Saturday, September 16, 2006

Review by Sombrero Grande

RV isn’t really a comedy, even though it’s billed as such. I didn’t laugh once during the entire span of the film. I didn’t even crack a smile. RV is a 98-minute string of poop references. I could call them poop “jokes” but, as I just pointed out, there’s nothing funny in this movie and jokes are, well, usually funny.

Barry Sonnenfeld must think he’s pretty hot shit. As director of this turd, he saw fit to slap his visage on the side of the titicular RV as the ficticious “Irv,” owner of the RV lot Robin Williams’ character rents said vehicle from, and never misses a chance to pan the camera over to take a look at his own mug. Truth be told, Sonnenfeld is an erroneously respected Hollywood director who merely got lucky with a couple of good scripts and thus some profitable and popular films including Men in Black, Get Shorty and The Addams Family. Sonnenfeld is actually a gifted cinematographer as his unique and enjoyable work as such can be seen in films like Raising Arizona, Throw Momma From the Train and Misery. He has a wonderfully unique visual style...but he just can’t tell a story worth shit and has no business helming an entire production. I had thought that Wild Wild West would be enough evidence to prove that to the world, but no. Then came Men In Black II. Still no one but me seemed to notice the problem. Surely RV must be the wake-up call Hollywood needs.

But, Sombrero, you say, how can you blame Sonnenfeld for RV’s overt suckiness? Well, honestly he’s not the only one to blame. The half-assed script penned by Geoff Rodkey, who previously served as scribe for Daddy Day Care and this year’s remake of Disney’s The Shaggy Dog, deserves its share of dung flung at it. The film begins as a kind of rip-off of National Lampoon’s Vacation wherein an eager dad takes his reluctant family along for a vacation they’re dreading. After blowing its wad of jokes about how big and uncool their RV is, it’s obvious that Rodkey’s run out of ideas (even after a forcing a lengthy seatbelt-won’t-work gag that seems to last for several hours) and so the story switches to a simple avoid-an-annoying-family plotline. The problem here is, the “annoying family” is actually far more likeable than the one we’re supposed to be bonding with. When that premise is exhausted and Rodkey sees he still has a half a movie to fill he switches to the old sitcom standby of the father tricking his family into letting him sneak away for an important business meeting. After that, and as a last-ditch effort to try and squeeze a laugh from the audience, tepid wackiness ensues as Williams’ character gets stuck in one zany slapstick moment after another before finally arriving at the designated end of the trip: the inevitably forced moment where he grows closer to his family and they to him.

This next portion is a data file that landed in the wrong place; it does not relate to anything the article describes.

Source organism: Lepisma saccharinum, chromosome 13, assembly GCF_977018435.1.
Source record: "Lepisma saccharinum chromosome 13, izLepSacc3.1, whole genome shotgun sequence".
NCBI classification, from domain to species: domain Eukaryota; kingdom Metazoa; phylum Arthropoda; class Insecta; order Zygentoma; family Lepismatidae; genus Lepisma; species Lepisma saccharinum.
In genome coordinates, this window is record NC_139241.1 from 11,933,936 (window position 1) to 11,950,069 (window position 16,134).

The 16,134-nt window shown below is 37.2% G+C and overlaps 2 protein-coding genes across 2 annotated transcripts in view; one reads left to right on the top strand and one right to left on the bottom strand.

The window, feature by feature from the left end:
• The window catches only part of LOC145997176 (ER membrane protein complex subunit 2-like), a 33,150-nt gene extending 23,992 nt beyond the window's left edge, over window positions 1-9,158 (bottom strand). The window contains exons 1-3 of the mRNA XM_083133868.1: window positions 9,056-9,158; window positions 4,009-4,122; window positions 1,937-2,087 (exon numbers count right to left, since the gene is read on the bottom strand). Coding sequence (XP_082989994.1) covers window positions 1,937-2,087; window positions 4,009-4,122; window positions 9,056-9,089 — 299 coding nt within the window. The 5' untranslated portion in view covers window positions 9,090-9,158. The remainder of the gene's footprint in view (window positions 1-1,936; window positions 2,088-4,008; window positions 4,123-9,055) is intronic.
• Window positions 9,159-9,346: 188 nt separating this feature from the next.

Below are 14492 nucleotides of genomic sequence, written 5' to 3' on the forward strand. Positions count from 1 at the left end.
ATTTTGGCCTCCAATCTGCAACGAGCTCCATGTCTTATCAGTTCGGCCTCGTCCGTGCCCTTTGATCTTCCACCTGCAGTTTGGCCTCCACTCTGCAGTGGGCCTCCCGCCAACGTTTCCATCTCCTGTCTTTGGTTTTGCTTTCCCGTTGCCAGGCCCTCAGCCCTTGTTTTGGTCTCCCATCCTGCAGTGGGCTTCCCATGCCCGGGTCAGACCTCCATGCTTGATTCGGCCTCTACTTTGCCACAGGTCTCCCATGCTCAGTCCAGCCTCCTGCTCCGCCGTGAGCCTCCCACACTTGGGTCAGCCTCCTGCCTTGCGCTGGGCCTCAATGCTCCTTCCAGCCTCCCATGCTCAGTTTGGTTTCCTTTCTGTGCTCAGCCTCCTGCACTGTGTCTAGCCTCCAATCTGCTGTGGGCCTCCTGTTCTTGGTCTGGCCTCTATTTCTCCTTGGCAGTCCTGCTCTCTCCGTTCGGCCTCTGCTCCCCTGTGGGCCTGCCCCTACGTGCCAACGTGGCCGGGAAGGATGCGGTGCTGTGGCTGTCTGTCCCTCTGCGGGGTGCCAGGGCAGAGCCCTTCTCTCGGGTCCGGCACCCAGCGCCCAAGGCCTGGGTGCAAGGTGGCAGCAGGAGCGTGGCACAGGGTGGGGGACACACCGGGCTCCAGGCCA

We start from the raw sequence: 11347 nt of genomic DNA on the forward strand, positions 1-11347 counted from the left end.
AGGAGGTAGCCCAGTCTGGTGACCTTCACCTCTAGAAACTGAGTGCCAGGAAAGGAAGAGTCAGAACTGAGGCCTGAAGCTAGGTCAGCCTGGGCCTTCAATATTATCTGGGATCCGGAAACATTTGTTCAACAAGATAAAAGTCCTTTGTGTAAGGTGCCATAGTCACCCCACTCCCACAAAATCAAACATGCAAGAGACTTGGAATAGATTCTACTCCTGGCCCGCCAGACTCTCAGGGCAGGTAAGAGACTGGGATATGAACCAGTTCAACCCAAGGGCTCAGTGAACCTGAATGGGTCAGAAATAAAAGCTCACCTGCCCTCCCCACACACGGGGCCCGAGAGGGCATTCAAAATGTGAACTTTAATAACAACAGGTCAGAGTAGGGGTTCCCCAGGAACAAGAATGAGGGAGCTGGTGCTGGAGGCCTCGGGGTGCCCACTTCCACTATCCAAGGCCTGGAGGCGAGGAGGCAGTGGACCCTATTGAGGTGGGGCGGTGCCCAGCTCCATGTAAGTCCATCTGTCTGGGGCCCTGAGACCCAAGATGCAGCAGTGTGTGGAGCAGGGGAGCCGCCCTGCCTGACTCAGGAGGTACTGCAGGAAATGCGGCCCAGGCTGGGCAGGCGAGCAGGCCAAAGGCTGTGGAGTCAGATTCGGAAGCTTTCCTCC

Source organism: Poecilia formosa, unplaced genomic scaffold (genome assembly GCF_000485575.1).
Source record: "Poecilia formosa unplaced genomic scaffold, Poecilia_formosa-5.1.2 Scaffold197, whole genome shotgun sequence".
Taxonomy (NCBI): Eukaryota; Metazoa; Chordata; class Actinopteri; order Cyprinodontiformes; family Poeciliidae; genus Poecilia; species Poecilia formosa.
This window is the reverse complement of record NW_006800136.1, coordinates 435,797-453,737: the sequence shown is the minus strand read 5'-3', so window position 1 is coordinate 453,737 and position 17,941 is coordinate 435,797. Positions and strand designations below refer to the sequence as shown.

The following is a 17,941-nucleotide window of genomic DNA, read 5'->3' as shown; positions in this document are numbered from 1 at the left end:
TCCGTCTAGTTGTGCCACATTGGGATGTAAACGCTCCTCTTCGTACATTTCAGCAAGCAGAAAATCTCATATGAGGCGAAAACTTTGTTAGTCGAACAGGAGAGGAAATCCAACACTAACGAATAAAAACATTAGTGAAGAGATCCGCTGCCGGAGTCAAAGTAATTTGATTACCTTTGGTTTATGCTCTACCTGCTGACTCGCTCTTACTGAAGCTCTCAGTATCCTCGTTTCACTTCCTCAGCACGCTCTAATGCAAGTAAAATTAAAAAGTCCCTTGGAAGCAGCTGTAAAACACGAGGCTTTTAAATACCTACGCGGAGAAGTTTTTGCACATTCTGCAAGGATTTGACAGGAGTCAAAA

Okay, so the script is shit, but the direction isn’t much better. Oh sure the film has Sonnenfeld’s cool, distinct visual style (the family often appears to be driving through a cartoon version of the southwestern U.S.) but he never is able to manage eliciting a single chuckle. And considering the cast--not just Williams but also Cheryl Hines from Curb Your Enthusiasm, Jeff Daniels and even Will Arnett and Tony Hale from the fall-down hilarious Arrested Development for crying out loud--the fact that Sonnenfeld can’t even coax a chuckle-worthy moment from any of these gifted performers...it just boggles my mind to no end.

At one point in RV, the characters take a cheap shot at the lameness of the film Ernest Goes to Jail. You know what, Mr. Sonnenfeld and Mr. Rodkey, compared to RV, Ernest Goes to Jail is definitely the preferable film to watch. I am not exaggerating when I say that the most entertaining moment in all of RV is the opening where Williams entertains his young daughter with an improvised sock puppet show. Seriously, sock puppets and Ernest Goes to Jail are preferable entertainments to the giant turd that is RV.

Oh, and if you’re tired of all the poop references I’ve made during the course of this review, now you know what it’s like to watch RV.


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